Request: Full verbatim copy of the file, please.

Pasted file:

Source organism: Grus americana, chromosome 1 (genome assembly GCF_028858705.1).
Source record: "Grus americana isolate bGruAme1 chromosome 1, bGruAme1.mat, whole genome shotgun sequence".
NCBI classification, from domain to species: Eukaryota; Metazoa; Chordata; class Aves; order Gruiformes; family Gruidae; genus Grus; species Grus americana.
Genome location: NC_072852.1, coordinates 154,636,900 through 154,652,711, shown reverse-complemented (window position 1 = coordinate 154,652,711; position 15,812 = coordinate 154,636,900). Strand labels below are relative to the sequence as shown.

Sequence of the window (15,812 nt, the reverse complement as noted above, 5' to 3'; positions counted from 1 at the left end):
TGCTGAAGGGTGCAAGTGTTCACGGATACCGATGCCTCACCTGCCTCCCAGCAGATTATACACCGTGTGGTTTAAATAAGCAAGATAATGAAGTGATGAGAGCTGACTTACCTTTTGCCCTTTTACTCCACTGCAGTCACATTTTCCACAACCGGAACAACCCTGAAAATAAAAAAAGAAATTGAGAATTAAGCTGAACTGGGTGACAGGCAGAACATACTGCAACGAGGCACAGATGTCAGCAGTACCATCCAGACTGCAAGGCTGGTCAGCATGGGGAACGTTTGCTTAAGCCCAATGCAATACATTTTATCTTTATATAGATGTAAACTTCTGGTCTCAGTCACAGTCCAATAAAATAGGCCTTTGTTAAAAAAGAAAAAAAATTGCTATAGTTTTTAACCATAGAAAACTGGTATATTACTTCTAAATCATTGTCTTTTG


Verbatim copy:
Source organism: Grus americana, chromosome 1 (genome assembly GCF_028858705.1).
Source record: "Grus americana isolate bGruAme1 chromosome 1, bGruAme1.mat, whole genome shotgun sequence".
NCBI classification, from domain to species: Eukaryota; Metazoa; Chordata; class Aves; order Gruiformes; family Gruidae; genus Grus; species Grus americana.
Genome location: NC_072852.1, coordinates 154,636,900 through 154,652,711, shown reverse-complemented (window position 1 = coordinate 154,652,711; position 15,812 = coordinate 154,636,900). Strand labels below are relative to the sequence as shown.

Sequence of the window (15,812 nt, the reverse complement as noted above, 5' to 3'; positions counted from 1 at the left end):
TGCTGAAGGGTGCAAGTGTTCACGGATACCGATGCCTCACCTGCCTCCCAGCAGATTATACACCGTGTGGTTTAAATAAGCAAGATAATGAAGTGATGAGAGCTGACTTACCTTTTGCCCTTTTACTCCACTGCAGTCACATTTTCCACAACCGGAACAACCCTGAAAATAAAAAAAGAAATTGAGAATTAAGCTGAACTGGGTGACAGGCAGAACATACTGCAACGAGGCACAGATGTCAGCAGTACCATCCAGACTGCAAGGCTGGTCAGCATGGGGAACGTTTGCTTAAGCCCAATGCAATACATTTTATCTTTATATAGATGTAAACTTCTGGTCTCAGTCACAGTCCAATAAAATAGGCCTTTGTTAAAAAAGAAAAAAAATTGCTATAGTTTTTAACCATAGAAAACTGGTATATTACTTCTAAATCATTGTCTTTTG